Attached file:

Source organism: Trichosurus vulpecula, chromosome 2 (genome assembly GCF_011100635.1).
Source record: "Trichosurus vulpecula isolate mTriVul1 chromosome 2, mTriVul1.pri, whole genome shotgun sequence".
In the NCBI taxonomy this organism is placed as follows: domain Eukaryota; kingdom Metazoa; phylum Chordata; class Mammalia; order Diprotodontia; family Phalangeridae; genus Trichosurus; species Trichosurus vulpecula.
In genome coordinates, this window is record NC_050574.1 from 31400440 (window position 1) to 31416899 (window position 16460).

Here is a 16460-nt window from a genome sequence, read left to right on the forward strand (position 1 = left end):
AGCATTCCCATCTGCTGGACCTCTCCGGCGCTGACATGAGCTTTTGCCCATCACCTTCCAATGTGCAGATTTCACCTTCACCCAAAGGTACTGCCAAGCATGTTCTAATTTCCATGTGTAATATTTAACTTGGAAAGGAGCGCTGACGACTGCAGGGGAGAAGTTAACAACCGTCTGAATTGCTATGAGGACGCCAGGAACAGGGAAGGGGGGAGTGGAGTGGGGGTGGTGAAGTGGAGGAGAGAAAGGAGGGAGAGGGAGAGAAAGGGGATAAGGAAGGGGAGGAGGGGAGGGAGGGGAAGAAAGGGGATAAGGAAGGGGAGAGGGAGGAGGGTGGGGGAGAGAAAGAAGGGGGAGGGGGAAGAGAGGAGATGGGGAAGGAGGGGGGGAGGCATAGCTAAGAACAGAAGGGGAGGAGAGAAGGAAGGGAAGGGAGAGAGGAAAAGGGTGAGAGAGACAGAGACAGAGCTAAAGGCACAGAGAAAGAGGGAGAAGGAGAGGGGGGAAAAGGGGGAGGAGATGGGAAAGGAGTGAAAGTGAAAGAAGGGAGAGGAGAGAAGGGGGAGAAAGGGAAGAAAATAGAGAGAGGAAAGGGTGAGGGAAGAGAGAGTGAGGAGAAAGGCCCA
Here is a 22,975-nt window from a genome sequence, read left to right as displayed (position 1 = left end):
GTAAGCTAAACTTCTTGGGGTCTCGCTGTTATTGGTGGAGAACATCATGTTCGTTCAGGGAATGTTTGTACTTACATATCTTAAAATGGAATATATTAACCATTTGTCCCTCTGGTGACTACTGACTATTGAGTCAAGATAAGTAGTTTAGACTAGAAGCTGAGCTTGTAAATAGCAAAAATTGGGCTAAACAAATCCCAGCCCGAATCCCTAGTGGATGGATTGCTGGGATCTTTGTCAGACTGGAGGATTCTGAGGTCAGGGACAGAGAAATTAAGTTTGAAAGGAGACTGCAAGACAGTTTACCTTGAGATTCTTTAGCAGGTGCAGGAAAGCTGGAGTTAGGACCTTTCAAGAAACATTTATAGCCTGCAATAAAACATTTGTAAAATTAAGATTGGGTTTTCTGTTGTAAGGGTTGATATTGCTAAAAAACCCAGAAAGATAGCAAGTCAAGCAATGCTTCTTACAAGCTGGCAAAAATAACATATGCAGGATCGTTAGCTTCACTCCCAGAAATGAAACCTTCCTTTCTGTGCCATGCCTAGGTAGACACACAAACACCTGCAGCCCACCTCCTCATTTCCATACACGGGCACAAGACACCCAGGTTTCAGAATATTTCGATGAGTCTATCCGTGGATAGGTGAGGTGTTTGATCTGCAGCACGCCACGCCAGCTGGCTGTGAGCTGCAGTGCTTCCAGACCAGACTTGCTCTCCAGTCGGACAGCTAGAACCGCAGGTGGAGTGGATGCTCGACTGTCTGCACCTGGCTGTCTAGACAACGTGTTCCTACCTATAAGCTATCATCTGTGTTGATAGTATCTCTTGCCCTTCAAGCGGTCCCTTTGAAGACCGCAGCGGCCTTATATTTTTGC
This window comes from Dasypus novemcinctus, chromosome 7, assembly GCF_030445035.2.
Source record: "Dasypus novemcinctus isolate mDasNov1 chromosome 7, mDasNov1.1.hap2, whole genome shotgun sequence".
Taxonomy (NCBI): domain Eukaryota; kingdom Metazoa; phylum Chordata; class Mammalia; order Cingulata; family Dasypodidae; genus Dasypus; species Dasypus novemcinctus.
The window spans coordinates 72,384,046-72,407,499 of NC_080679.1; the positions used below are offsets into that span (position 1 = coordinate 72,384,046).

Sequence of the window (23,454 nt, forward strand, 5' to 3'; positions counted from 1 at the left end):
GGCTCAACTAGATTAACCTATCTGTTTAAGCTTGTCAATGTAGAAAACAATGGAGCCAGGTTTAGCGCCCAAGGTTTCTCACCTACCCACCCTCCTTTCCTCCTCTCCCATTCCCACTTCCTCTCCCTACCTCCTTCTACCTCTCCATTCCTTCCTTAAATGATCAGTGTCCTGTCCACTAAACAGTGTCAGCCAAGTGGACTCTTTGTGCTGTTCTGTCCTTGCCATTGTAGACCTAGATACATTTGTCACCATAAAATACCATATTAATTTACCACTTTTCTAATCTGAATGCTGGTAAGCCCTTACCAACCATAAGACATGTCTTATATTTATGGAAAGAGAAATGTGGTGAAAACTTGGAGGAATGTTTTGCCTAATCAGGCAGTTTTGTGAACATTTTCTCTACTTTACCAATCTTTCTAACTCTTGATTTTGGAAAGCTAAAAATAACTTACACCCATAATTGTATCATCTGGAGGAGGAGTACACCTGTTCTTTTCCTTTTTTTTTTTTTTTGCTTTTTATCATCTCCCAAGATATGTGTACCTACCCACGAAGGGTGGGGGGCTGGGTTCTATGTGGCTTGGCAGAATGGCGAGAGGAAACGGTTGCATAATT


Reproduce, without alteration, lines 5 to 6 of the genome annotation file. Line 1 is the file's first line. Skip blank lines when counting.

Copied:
Here is a 16460-nt window from a genome sequence, read left to right on the forward strand (position 1 = left end):
AGCATTCCCATCTGCTGGACCTCTCCGGCGCTGACATGAGCTTTTGCCCATCACCTTCCAATGTGCAGATTTCACCTTCACCCAAAGGTACTGCCAAGCATGTTCTAATTTCCATGTGTAATATTTAACTTGGAAAGGAGCGCTGACGACTGCAGGGGAGAAGTTAACAACCGTCTGAATTGCTATGAGGACGCCAGGAACAGGGAAGGGGGGAGTGGAGTGGGGGTGGTGAAGTGGAGGAGAGAAAGGAGGGAGAGGGAGAGAAAGGGGATAAGGAAGGGGAGGAGGGGAGGGAGGGGAAGAAAGGGGATAAGGAAGGGGAGAGGGAGGAGGGTGGGGGAGAGAAAGAAGGGGGAGGGGGAAGAGAGGAGATGGGGAAGGAGGGGGGGAGGCATAGCTAAGAACAGAAGGGGAGGAGAGAAGGAAGGGAAGGGAGAGAGGAAAAGGGTGAGAGAGACAGAGACAGAGCTAAAGGCACAGAGAAAGAGGGAGAAGGAGAGGGGGGAAAAGGGGGAGGAGATGGGAAAGGAGTGAAAGTGAAAGAAGGGAGAGGAGAGAAGGGGGAGAAAGGGAAGAAAATAGAGAGAGGAAAGGGTGAGGGAAGAGAGAGTGAGGAGAAAGGCCCA